LEAVE IF YOU MUST
After about six years in my dream job at Providence Hospital, I thought I had to leave. We’d had several very successful marketing campaigns to celebrate the 10th anniversary of our booming cardiovascular services and a major hospital renovation program that moved the main entrance to face a different street. Then suddenly (from my perspective) Pete told me the Board had approved a top marketing position. Their vision was to have someone who could strengthen the hospital’s ties to the temperamental heart doctors. Cocktail parties at country clubs, golf games were sure to have appeal. It seemed clear to me they were looking for a man to fill this new position. I decided it was useless for me to apply. Apparently I could stay on but no longer be department head—and I would report to the new staffer.
It seemed they already had someone in mind and after a few months, he joined the staff. He was pleasant, not interested in working hard, and had all the social connections they wanted. I gave him my office and got a desk for me set up in the only available spot—our elevator lobby. My peers were all terribly upset for me and thought it totally unfair. The new director was cordial but I soon realized he was someone I just couldn’t work with.
Dr. White was a wonderful otolaryngologist on the hospital staff that I’d gotten to know and respect. Years earlier he had come into my office while I was still in Medical Records and said he wished I could work for his practice as administrator. “We couldn’t pay you what you make here, though,” he sighed. I set up a meeting with him at their building across the street from the hospital and explained my new dilemma. He was excited at the prospect of having me work for his group and said he’d begin exploring it with his partners and their business consultant. It took several months before he could actually make me an offer and discuss the job I’d do there. Most of their staff members were longtime employees and they’d never had a practice administrator. He warned me there were a couple who would probably resent my coming and make things difficult. The job responsibilities sounded more like Medical Records than my dream job but I was desperate to make a change. I gave my notice and began planning the transition.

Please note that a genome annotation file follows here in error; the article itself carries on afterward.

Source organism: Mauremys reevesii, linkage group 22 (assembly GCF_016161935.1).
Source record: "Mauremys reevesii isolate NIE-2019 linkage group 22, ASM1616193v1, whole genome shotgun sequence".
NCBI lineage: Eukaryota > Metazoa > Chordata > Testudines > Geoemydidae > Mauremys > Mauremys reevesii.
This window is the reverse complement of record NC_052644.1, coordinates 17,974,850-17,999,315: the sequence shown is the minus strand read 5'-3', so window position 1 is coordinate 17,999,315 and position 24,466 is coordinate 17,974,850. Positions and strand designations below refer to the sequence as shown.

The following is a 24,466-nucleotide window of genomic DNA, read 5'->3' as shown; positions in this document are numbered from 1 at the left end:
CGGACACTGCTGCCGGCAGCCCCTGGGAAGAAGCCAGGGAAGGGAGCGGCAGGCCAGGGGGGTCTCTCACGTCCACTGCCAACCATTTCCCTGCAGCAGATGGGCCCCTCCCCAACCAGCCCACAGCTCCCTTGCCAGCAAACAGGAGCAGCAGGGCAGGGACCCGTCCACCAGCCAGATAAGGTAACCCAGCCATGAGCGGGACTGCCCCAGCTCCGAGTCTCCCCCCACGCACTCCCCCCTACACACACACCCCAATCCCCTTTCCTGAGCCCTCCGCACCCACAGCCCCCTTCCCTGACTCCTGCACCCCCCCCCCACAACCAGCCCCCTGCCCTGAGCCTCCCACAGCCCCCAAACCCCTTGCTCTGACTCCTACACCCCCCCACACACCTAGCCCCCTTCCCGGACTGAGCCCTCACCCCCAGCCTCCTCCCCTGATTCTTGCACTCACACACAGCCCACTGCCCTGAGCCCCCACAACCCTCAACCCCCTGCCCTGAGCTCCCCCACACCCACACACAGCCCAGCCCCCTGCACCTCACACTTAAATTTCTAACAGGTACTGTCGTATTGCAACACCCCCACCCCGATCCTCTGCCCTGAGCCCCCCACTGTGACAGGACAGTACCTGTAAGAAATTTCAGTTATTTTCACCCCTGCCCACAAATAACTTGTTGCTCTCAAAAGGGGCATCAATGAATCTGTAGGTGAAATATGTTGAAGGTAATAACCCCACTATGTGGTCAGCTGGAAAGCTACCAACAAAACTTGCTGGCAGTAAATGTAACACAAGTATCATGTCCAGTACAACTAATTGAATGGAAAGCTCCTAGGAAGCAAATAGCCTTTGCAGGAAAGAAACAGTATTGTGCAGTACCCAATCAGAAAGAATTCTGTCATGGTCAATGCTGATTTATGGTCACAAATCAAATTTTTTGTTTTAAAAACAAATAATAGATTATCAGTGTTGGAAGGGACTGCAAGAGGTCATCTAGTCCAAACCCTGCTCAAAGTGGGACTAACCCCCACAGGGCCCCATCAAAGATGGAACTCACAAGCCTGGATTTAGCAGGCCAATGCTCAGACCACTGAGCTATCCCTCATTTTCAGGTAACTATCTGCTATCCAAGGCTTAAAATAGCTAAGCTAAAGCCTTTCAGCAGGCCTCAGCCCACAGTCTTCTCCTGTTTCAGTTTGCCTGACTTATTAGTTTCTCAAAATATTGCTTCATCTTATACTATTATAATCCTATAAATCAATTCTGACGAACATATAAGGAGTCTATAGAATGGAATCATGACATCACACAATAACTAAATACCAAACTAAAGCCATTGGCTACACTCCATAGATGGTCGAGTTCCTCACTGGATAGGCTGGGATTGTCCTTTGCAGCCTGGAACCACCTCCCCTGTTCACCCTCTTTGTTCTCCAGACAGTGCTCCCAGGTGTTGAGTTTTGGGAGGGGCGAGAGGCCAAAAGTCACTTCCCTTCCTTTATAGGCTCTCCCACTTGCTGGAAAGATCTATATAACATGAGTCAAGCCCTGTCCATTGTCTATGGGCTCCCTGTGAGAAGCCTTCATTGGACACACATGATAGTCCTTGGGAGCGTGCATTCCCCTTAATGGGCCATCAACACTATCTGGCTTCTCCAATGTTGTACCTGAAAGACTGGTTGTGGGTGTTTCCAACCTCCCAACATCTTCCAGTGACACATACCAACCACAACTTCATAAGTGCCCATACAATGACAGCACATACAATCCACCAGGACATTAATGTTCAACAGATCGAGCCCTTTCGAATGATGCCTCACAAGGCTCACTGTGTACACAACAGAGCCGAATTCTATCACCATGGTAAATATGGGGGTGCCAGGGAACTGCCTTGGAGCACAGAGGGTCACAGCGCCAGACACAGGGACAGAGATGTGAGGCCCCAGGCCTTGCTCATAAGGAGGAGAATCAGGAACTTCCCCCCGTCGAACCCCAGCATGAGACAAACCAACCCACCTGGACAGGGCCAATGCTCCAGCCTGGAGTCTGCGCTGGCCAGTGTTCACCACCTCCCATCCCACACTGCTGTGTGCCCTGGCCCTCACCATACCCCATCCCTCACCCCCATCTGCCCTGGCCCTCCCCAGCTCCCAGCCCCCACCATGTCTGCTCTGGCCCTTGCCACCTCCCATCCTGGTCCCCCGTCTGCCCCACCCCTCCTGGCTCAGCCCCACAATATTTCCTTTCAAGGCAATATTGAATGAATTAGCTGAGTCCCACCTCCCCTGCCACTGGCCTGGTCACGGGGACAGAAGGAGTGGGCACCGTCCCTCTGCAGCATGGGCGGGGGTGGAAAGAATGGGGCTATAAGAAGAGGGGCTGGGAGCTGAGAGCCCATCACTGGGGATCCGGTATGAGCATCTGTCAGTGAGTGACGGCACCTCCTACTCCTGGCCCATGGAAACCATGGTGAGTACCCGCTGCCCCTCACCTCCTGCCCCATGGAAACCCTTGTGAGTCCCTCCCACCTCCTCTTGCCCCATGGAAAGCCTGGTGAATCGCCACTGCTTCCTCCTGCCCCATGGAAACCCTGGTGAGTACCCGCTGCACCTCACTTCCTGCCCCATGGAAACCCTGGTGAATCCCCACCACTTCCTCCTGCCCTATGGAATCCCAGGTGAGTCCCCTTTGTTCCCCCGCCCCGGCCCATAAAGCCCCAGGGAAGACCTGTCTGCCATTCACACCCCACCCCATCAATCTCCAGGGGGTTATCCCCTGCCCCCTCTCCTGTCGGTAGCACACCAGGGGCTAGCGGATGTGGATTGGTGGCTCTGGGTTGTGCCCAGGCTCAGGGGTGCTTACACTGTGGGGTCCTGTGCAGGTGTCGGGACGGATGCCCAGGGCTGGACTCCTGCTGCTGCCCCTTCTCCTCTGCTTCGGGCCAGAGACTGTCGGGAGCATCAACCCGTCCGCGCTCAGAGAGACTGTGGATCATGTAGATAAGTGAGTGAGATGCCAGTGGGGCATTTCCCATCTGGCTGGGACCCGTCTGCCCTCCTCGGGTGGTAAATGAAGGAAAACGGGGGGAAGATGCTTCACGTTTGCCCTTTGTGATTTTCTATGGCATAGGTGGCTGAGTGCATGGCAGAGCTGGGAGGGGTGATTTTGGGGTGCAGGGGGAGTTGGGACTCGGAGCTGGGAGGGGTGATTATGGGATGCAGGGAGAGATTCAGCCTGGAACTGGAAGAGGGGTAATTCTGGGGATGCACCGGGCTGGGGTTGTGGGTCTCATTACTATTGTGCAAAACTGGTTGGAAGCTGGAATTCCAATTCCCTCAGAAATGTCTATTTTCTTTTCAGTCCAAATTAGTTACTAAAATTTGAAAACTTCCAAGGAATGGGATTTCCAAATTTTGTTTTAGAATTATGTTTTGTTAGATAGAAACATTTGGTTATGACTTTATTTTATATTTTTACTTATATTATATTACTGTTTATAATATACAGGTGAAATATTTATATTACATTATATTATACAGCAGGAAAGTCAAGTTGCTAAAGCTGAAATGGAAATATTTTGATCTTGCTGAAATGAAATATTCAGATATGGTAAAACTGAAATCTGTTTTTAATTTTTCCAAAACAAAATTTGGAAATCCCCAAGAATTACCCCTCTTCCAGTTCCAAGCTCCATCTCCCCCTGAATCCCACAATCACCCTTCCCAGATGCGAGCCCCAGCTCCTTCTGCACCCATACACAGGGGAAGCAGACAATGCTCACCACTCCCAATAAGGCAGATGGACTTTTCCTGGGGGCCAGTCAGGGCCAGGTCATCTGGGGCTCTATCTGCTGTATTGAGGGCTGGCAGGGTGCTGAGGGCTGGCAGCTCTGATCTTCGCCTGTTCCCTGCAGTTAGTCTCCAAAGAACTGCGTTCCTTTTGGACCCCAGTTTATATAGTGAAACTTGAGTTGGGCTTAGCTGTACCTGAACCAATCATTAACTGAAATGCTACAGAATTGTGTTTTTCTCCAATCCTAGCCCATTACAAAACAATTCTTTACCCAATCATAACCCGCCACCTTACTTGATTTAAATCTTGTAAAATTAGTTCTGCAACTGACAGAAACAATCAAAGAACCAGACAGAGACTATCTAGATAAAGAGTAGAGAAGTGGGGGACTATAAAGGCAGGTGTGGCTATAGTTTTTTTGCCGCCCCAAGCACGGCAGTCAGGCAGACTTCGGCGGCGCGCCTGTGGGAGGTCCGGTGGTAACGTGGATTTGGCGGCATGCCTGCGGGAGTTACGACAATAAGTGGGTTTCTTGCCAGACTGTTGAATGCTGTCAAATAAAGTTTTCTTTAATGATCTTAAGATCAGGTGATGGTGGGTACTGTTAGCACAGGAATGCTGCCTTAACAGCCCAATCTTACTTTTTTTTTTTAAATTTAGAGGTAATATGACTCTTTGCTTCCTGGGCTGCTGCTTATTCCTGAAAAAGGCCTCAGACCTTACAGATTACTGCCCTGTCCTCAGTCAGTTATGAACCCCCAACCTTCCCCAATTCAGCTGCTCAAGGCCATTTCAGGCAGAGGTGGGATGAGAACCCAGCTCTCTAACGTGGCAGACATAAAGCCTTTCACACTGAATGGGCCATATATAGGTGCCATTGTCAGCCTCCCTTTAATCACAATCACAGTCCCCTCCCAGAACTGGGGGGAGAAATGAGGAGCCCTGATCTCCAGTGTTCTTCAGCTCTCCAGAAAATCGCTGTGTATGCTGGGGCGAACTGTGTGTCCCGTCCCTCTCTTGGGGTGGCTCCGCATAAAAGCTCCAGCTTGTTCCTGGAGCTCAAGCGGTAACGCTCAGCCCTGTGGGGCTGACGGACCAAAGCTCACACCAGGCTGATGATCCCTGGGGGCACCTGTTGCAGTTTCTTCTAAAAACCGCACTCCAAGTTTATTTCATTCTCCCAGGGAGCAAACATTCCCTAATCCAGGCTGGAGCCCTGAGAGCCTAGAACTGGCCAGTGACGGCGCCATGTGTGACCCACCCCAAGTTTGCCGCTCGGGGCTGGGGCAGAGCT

During my last week, the hospital gave me a big farewell party in the cafeteria. There was cake, punch, a corsage and entertainment. My co-worker Diane had found two sisters who did a poster painting of the honoree (from a photo) and wrote a long narrative poem to attach to it. They dressed in tuxedos and hats and sang the poem. It was really clever and in this photo I’m laughing at that performance—with tears rolling down my cheeks!
It was a lovely but bittersweet party and I felt loved and appreciated. This photo is with two of the women I’d worked with in Medical Records, Van and Jo. Pete was noticeably absent.
Almost 30 years later, when I was working in downtown Nashville, Pete contacted me and said he was taking his college age grandson on a musical tour through the South and Nashville would be one of their stops. We arranged to meet for dinner at Puckett’s and had a great visit. “You know, the work you and I did together was the best part of my entire career at Providence,” he said. He told me the whole idea of hiring the marketing guy had been pushed through by an aggressive new Board chairman. “The whole thing was a complete failure,” he said. “I just wanted to tell you how sorry I am that it happened.” Good to know—better late than never.